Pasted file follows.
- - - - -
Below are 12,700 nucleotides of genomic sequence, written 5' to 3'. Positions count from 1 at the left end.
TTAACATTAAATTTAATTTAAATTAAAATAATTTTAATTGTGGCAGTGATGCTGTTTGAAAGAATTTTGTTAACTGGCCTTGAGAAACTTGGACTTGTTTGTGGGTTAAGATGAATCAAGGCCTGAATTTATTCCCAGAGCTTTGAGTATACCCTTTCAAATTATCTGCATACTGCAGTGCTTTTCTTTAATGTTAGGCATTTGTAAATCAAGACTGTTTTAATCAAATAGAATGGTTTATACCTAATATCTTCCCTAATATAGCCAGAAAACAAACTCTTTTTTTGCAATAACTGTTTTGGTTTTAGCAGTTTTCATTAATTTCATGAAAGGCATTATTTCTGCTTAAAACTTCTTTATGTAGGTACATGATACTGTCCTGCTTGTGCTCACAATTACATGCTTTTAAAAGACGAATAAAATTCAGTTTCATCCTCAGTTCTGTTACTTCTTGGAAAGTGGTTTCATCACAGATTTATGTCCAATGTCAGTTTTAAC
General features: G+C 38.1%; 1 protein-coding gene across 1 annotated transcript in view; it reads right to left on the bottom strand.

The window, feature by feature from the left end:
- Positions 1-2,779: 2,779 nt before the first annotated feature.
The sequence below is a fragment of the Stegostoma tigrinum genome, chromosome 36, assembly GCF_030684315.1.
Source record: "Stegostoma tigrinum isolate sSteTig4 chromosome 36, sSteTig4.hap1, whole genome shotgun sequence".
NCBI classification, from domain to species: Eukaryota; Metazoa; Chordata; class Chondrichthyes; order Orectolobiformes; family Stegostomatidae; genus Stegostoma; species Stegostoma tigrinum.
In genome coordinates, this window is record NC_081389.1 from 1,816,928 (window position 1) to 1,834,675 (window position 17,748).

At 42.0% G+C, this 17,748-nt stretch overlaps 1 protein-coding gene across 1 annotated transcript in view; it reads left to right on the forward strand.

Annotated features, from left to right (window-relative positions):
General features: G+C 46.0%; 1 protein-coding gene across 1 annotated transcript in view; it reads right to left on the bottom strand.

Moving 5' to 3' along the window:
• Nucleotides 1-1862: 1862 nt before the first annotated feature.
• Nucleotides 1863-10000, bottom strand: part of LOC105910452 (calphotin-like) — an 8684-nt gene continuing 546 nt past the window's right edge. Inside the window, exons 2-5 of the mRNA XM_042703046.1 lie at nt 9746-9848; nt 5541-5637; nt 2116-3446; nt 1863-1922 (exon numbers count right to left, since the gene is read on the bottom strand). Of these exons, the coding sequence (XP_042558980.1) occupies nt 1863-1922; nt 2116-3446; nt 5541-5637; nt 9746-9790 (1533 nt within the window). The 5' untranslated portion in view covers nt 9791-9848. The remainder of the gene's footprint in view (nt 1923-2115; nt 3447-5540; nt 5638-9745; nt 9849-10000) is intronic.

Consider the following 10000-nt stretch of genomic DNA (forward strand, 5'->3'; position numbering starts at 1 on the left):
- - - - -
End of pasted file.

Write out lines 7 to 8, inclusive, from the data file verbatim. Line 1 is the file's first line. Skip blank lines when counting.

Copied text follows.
Source record: "Stegostoma tigrinum isolate sSteTig4 chromosome 36, sSteTig4.hap1, whole genome shotgun sequence".
NCBI classification, from domain to species: Eukaryota; Metazoa; Chordata; class Chondrichthyes; order Orectolobiformes; family Stegostomatidae; genus Stegostoma; species Stegostoma tigrinum.